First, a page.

For his PhD research, Abu Eisheh is investigating how the political situation resulted by the signing of the Oslo Agreement, between the Palestinian Liberation Organization and the Israeli State, affected on the roles of Palestinian politicizes art practices within the Palestinian context. Through developing a practice situated between using archives, fiction and mind map, Abu Eisheh is trying to unpack some of the multilayered complexities of what is universally known as Palestinian Art.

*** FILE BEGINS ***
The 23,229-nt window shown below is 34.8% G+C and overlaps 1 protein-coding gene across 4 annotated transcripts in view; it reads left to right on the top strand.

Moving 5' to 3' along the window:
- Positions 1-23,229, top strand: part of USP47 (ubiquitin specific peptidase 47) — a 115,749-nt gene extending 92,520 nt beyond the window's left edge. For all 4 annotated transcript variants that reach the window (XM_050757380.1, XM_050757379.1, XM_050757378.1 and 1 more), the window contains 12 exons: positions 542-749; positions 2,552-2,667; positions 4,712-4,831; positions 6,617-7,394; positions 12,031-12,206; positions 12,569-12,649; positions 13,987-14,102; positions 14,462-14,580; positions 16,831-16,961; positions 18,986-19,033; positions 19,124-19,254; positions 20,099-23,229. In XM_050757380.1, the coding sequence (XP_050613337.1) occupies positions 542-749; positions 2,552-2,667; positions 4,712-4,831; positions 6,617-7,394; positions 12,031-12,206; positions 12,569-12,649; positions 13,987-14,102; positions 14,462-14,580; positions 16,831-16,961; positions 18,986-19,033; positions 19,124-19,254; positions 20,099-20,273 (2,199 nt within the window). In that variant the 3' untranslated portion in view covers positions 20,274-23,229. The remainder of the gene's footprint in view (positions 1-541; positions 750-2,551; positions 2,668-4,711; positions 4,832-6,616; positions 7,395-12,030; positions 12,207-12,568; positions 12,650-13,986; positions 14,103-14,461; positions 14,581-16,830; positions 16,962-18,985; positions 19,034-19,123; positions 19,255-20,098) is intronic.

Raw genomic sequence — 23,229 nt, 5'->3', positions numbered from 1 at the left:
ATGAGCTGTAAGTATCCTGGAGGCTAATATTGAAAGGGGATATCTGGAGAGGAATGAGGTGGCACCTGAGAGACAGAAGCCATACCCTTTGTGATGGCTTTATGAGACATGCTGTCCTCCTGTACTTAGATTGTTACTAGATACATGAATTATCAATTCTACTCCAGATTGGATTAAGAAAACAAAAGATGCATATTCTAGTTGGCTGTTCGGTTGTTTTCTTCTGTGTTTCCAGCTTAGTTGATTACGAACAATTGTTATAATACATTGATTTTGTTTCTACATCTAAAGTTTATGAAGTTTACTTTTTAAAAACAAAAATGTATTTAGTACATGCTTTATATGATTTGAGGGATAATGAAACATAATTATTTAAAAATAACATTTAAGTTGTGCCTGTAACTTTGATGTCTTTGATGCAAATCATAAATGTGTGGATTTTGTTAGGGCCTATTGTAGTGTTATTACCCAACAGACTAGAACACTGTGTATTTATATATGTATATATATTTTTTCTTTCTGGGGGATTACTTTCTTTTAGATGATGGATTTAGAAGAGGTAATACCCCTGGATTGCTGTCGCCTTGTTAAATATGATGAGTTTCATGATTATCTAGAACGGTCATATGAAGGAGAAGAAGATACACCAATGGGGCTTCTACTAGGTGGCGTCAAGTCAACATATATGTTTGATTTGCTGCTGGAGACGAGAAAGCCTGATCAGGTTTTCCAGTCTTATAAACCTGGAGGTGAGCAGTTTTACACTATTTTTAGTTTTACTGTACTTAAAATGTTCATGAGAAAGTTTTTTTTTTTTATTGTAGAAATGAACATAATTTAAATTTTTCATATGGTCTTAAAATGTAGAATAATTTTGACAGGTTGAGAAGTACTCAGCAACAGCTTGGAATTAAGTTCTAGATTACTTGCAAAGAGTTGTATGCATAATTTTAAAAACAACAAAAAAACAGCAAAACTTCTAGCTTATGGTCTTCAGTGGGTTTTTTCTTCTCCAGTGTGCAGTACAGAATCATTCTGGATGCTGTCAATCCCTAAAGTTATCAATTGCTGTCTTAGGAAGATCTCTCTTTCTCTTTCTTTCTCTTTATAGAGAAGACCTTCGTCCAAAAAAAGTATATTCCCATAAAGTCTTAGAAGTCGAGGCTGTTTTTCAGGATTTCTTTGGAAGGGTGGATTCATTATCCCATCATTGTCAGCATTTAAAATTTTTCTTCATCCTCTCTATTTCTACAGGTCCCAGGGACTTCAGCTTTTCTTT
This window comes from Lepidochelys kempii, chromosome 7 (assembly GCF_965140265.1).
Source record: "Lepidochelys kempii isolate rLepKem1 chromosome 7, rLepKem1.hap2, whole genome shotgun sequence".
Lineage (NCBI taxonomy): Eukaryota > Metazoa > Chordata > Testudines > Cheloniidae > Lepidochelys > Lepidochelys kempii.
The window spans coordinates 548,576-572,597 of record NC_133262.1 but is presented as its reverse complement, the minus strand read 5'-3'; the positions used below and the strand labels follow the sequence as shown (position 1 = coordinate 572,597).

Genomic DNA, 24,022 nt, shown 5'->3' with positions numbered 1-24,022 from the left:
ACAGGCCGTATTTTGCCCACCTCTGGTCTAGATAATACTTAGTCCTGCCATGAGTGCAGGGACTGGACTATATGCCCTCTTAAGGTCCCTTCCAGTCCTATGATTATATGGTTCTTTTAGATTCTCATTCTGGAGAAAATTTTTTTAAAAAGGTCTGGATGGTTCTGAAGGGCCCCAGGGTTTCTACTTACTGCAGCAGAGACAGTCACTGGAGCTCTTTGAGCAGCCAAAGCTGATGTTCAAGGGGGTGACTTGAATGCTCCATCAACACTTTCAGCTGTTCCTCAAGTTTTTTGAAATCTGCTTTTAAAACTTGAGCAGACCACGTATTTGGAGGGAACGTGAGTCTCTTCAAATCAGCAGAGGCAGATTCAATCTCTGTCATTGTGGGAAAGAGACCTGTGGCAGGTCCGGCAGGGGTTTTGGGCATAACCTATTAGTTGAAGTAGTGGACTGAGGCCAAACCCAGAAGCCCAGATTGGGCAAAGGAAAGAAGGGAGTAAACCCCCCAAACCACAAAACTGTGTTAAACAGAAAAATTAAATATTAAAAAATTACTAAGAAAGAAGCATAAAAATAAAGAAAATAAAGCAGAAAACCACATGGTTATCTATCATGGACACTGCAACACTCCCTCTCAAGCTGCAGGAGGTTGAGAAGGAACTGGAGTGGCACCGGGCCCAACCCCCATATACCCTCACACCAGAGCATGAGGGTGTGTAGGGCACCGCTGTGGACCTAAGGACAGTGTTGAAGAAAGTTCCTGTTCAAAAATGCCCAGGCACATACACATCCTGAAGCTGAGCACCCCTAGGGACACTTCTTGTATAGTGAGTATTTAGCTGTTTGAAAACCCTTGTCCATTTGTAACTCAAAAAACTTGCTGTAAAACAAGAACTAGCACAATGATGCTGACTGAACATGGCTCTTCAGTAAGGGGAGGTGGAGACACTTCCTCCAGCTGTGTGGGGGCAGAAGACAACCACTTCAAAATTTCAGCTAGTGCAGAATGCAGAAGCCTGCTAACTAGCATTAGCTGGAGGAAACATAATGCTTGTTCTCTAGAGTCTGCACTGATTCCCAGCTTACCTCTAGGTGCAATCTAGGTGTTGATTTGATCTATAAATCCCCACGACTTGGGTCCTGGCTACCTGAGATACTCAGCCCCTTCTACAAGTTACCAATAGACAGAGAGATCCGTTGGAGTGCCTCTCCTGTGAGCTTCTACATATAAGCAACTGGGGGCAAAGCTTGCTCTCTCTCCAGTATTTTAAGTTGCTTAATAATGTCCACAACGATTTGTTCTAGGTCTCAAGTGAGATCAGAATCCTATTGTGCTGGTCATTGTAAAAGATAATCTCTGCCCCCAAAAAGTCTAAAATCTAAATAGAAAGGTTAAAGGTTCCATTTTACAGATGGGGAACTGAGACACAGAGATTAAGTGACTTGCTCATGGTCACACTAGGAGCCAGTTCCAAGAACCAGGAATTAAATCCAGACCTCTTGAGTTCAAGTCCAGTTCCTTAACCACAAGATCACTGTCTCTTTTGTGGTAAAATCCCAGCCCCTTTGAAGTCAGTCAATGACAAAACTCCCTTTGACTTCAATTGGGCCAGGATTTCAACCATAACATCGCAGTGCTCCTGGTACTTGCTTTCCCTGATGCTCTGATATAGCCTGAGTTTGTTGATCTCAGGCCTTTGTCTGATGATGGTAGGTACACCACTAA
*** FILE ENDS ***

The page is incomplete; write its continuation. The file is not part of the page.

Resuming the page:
Bisan Abu Eisheh (1985) is an artist coming from Palestine, where he was born and raised in the city of Jerusalem. Abu Eisheh is using art as a tool to investigate history, society and politics. Working across media, such as video, installations and interventions, with a practice situated both within the gallery space and the public sphere, his work attempts to create a shared awareness for himself as well as his audience about several details lost within grand narratives. Researching through different resources, from conversation and oral testimonies to archives and collected objects he tries to challenge the aesthetics of his artworks in order to bring some facts under the eyes of his viewers. By doing so, his works often aspire to open a dialog and, perhaps, seek answers related to several topics such as national identity, mobility, migration and socio-political injustice. Abu Eisheh believes that such complex topics often requires fragmenting the work into several phases of exploration and experimentation, which eventually leads to the final outcome. He values process as much as production and therefore endeavor to share these processes publicly at various stages before reaching the final project outcome.